The same was true of the used bookstores, especially some of the more eccentric ones that seemed to have acquired their stock indiscriminately, much of it a long time ago, judging by the dust. It is no wonder that fantasy has a small sub-genre of “weird old bookstore” stories, in which the protagonist finds, say, a book of ancient magic whose spells lead to adventure, or perhaps to horror. I never, perhaps fortunately, found that book of spells. The only spell I fell under was one of a slight melancholy, induced by looking at some volume, the smash hit of 1934, at least according to the dust jacket blurbs, now for all I knew reduced to the single copy I was holding. Or the book that was never a hit at all, published obscurely, going out of print quickly, now residing in the ghost-realm of forgotten texts. (There are also the poignant inscriptions by people now probably long dead: “To Marian, Merry Christmas, 1946,” but that is another story).
But there is a wisdom deeper than the melancholy contemplation of transience, and I found it in a book my mother read to me as a child: The Dinner That Was Always There, published in 1923 by Roy Judson Snell, author of dozens of children’s stories in the period from World War I to the end of World War II. I have no idea where my mother found this book, which was in fact published a few years before she was born. It is not a former library book: there is no pocket glued to the inside back cover with a card stamped with due dates. I have always remembered the dim outlines of the plot, about the quest of a young Eskimo boy (no one had heard of the name “Inuit” in 1923) to end the periodic threat of his people’s starvation by finding The Dinner That Was Always There—which throughout the text is The Dinner That Was Always Capitalized AND Italicized.
That title phrase has haunted me for at least sixty years, and yet, rereading the story, I realize that I didn’t really grasp the point of it when I was young. But then, how many of the great children’s books only reveal their deeper meaning when we are older? The Dinner That Was Always There is not a great children’s book, but Roy Judson Snell was trying to convey something to young readers that might become more meaningful as they aged. The hero, Menadlook, goes out alone on the tundra and courageously and resourcefully endures trials and dangers. Finally, a friendly stranger provides him with the means of achieving The Dinner That Was Always There—which paradoxically (this is the part I didn’t understand, and am still trying to understand) does not exist at the moment but has to be created, brought into being over time.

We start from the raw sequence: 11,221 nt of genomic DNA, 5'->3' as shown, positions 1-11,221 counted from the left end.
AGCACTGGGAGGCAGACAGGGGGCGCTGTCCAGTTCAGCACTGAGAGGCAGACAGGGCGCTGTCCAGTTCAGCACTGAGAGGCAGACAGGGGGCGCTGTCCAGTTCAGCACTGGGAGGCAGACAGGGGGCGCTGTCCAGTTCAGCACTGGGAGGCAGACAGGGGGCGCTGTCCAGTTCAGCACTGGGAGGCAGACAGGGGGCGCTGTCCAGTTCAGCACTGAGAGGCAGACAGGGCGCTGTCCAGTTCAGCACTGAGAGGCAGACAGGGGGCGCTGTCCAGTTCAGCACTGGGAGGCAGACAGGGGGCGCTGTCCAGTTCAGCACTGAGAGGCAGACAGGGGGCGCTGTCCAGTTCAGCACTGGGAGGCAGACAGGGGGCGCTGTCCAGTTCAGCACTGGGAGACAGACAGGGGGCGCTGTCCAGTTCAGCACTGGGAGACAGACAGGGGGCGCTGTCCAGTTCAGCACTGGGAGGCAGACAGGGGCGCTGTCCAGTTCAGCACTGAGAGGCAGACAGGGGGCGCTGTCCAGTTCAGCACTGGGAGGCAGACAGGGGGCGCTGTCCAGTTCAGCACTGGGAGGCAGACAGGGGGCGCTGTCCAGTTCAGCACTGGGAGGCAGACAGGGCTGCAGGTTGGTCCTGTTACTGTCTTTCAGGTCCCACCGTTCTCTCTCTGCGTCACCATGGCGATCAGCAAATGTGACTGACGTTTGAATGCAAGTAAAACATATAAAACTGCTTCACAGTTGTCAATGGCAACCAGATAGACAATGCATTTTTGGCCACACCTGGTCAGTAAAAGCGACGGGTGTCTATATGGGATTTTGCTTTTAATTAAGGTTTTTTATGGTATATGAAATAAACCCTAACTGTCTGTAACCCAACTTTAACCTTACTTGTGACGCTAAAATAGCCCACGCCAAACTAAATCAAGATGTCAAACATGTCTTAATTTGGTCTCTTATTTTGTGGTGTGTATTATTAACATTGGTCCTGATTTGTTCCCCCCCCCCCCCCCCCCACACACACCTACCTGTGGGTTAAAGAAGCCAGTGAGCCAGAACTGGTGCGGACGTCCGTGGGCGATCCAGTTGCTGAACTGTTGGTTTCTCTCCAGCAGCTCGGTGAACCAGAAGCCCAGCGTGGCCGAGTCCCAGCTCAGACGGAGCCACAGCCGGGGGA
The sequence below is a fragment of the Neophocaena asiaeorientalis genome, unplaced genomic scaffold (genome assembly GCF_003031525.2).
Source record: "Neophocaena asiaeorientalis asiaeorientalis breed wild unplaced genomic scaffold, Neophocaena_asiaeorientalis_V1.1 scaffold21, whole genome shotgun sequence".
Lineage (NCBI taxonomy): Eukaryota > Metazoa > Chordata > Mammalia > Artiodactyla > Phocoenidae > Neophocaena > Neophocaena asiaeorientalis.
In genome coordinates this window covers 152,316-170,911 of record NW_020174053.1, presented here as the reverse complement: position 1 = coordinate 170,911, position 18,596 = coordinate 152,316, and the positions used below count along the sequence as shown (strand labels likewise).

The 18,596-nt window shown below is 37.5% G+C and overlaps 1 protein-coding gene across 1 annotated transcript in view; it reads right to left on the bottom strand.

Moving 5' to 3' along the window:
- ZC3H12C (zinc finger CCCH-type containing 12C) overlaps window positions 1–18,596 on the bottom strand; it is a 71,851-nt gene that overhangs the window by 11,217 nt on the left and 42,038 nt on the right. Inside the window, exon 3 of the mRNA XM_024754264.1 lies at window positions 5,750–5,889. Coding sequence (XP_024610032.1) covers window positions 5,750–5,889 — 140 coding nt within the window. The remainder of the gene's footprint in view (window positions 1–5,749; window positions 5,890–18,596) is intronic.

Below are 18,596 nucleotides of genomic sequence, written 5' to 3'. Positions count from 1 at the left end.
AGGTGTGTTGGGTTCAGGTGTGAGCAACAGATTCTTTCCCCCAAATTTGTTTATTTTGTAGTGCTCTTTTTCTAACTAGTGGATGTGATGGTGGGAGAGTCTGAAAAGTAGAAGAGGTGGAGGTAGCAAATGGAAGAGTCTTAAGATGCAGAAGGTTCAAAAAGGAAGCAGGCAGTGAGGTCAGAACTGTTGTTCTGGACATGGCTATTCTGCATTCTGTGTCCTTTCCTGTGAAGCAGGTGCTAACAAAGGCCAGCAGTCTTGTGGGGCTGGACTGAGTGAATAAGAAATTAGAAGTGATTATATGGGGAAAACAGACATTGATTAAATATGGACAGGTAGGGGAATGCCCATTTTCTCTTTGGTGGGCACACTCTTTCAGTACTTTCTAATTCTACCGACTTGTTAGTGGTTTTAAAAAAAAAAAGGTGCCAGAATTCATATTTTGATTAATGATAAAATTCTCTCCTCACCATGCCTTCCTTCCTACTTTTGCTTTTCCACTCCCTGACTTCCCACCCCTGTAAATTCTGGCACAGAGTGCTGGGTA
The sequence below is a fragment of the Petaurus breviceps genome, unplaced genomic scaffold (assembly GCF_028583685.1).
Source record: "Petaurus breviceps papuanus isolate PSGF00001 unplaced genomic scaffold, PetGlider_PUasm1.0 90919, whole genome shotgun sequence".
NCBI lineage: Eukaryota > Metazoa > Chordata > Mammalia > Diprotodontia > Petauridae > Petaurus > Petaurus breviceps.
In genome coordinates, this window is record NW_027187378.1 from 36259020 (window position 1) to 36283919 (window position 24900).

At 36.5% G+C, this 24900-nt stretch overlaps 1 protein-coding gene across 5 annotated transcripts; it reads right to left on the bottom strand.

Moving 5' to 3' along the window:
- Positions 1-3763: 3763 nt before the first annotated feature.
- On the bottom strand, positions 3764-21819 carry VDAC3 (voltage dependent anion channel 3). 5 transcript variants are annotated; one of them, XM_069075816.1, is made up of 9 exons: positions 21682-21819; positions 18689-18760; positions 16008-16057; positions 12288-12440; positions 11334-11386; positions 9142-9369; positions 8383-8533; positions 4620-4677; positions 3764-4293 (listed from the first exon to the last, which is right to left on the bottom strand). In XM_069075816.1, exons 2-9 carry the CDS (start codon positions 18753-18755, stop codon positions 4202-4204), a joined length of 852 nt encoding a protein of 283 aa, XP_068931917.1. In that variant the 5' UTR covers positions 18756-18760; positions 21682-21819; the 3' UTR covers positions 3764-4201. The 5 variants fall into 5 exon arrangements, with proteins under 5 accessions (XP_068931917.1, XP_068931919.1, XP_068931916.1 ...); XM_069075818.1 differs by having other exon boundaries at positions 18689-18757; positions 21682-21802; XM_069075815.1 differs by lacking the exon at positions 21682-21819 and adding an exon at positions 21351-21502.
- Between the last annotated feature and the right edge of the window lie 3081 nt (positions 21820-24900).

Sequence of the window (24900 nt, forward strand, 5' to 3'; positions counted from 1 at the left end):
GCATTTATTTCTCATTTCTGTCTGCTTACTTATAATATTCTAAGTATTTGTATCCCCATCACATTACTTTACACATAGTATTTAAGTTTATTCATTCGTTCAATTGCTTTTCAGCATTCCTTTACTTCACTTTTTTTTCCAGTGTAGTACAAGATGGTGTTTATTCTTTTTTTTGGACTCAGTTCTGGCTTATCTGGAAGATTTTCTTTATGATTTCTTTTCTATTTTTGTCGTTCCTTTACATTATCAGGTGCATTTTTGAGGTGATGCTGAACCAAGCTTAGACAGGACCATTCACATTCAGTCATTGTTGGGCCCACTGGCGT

The friendly stranger is a white man, and this part of the story will not sit well with contemporary readers who will rightly enough complain that the white author contrives that the Indigenous people have to be rescued by paternalistic white charity. It is a valid criticism up to a point, but Snell had actually lived in Alaska, and the portrayal of the hero and his people is respectful, and so is their visual portrayal by artist Sarah K. Smith, which is not at all cartoonish and demeaning. What the stranger provides, out of simple good will, is three things. First, a way to tide the Eskimo people over: he gives Menadlook the materials and technique of making bread as a stopgap against starvation in the near future. Second, gives four reindeer. But third, he gives the injunction not to kill the reindeer and eat them, but to breed them up into what eventually becomes a sizable herd. That is The Dinner That Was Always There, and now always will be there, self-replenishing. And the Indigenous people preserve their dignity by returning the loan with interest, giving back the stranger more than he originally gave, and he responds reciprocally by increasing their herd even more.